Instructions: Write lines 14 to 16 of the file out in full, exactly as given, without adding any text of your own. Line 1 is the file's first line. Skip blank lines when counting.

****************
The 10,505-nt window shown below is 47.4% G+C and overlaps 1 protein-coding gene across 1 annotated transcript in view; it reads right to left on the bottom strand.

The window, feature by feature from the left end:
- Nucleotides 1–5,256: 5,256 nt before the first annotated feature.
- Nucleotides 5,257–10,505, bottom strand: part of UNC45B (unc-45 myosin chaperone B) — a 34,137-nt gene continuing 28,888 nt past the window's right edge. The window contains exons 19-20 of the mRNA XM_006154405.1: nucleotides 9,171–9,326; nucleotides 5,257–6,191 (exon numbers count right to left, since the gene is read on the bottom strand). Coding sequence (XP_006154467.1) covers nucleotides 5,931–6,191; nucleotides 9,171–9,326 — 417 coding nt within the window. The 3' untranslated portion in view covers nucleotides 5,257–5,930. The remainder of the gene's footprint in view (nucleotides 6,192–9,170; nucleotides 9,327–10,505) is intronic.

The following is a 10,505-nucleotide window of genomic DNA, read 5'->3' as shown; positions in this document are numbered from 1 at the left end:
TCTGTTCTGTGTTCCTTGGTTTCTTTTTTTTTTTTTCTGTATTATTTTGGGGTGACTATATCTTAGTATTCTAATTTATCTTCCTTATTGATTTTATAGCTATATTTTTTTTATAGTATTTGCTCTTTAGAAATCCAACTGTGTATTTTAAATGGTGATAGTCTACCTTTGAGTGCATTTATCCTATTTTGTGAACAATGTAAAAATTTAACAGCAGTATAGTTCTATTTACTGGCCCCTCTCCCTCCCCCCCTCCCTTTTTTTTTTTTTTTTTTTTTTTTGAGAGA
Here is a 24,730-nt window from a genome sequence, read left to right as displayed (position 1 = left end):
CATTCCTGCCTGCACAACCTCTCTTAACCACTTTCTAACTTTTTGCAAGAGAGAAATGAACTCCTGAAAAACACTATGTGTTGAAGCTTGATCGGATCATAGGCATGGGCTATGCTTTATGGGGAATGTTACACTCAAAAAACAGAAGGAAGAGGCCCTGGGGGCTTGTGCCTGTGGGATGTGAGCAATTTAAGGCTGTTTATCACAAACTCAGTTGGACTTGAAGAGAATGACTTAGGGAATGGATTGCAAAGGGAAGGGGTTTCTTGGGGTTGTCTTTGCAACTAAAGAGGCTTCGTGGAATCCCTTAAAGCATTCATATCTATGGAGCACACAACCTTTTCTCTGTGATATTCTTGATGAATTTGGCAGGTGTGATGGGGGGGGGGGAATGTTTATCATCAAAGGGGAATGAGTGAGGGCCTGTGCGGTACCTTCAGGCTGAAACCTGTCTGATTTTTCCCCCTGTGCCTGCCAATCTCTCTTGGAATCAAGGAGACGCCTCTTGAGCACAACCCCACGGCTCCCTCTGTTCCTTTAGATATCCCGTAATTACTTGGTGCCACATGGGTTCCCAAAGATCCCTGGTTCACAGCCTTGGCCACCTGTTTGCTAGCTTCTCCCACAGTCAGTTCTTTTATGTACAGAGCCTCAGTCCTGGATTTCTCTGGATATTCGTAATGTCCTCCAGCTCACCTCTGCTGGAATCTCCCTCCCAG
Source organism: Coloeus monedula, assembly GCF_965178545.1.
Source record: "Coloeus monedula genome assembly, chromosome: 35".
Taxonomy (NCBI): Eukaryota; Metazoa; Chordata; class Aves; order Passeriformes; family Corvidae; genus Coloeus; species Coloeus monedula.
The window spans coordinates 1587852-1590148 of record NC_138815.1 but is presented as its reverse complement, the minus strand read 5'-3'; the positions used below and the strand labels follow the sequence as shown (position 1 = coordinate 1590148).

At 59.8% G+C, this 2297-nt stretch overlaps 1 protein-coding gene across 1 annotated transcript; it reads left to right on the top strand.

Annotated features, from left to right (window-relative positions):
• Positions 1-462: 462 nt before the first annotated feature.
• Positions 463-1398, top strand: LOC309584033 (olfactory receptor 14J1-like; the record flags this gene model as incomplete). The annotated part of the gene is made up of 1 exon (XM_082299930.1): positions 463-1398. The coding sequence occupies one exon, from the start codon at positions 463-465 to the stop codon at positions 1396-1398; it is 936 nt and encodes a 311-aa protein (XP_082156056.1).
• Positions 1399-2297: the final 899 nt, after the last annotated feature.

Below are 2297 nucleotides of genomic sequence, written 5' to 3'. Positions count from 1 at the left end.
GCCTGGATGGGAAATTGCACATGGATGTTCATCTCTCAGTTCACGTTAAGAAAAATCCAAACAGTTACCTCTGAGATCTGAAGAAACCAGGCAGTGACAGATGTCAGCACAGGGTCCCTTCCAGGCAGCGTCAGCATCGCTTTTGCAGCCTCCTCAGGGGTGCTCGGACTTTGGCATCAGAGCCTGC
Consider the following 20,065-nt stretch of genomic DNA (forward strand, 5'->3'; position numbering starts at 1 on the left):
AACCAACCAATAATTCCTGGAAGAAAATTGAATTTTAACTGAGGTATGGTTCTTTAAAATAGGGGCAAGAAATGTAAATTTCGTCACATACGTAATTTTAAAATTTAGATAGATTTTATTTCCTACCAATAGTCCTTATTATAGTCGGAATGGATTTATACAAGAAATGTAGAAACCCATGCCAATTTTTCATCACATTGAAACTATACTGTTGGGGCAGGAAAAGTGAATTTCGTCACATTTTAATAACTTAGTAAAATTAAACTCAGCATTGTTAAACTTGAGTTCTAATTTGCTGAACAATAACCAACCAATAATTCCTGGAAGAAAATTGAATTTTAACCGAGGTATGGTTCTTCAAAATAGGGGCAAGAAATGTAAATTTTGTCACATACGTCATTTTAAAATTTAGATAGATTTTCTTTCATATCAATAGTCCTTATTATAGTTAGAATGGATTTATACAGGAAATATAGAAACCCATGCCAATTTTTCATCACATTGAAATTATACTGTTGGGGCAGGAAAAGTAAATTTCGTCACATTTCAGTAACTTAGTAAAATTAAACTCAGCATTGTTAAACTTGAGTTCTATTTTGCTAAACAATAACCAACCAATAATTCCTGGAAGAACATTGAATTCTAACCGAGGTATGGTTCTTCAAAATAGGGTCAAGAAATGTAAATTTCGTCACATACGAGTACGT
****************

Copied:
Annotated features, from left to right (window-relative positions):
• Positions 1-462: 462 nt before the first annotated feature.
• Positions 463-1398, top strand: LOC309584033 (olfactory receptor 14J1-like; the record flags this gene model as incomplete). The annotated part of the gene is made up of 1 exon (XM_082299930.1): positions 463-1398. The coding sequence occupies one exon, from the start codon at positions 463-465 to the stop codon at positions 1396-1398; it is 936 nt and encodes a 311-aa protein (XP_082156056.1).